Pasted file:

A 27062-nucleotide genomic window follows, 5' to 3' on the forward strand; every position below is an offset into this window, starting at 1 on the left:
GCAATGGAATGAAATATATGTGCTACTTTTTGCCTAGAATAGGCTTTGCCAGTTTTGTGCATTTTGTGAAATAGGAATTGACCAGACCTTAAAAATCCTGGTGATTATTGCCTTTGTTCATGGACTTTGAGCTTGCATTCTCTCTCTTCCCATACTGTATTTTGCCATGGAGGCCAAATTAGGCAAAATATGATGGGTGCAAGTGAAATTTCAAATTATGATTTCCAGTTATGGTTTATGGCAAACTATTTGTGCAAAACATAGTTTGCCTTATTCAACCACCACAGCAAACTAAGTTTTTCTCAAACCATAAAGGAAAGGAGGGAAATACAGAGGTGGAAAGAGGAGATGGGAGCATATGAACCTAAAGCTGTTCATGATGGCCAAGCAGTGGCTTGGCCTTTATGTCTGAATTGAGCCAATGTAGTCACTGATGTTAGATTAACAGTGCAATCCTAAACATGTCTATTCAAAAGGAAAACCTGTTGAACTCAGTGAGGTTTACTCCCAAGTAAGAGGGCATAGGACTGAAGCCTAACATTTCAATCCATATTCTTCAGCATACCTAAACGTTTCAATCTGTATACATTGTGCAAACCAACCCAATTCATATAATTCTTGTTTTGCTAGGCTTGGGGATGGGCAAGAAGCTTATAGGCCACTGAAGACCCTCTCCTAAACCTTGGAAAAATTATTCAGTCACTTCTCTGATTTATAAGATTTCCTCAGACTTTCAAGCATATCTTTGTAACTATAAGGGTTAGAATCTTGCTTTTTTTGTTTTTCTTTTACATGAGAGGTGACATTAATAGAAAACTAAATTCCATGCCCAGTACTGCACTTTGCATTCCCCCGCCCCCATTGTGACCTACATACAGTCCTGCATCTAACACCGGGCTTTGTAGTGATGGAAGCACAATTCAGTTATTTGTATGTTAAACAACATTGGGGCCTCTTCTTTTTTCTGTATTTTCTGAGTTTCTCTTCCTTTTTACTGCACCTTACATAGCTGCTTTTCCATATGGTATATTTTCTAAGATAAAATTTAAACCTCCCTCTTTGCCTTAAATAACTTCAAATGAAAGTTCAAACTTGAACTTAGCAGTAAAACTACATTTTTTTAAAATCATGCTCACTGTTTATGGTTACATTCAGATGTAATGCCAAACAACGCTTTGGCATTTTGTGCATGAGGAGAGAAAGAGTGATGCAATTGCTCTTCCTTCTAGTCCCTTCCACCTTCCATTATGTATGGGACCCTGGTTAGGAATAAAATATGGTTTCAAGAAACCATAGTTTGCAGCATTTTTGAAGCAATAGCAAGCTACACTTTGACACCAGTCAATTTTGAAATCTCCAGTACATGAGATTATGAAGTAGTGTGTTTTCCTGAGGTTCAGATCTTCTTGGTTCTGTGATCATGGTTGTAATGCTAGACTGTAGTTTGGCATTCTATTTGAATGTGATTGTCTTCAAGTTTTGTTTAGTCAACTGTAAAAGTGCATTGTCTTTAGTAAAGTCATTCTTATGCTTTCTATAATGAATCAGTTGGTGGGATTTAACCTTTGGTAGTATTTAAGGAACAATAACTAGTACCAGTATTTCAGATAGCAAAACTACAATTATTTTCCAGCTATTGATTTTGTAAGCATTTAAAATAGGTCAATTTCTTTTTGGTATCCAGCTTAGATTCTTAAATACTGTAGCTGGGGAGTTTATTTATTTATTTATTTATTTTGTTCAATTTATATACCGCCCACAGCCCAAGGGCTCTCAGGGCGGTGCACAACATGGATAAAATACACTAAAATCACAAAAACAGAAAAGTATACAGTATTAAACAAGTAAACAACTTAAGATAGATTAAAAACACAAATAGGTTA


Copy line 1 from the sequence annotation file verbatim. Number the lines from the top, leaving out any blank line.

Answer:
A 27062-nucleotide genomic window follows, 5' to 3' on the forward strand; every position below is an offset into this window, starting at 1 on the left: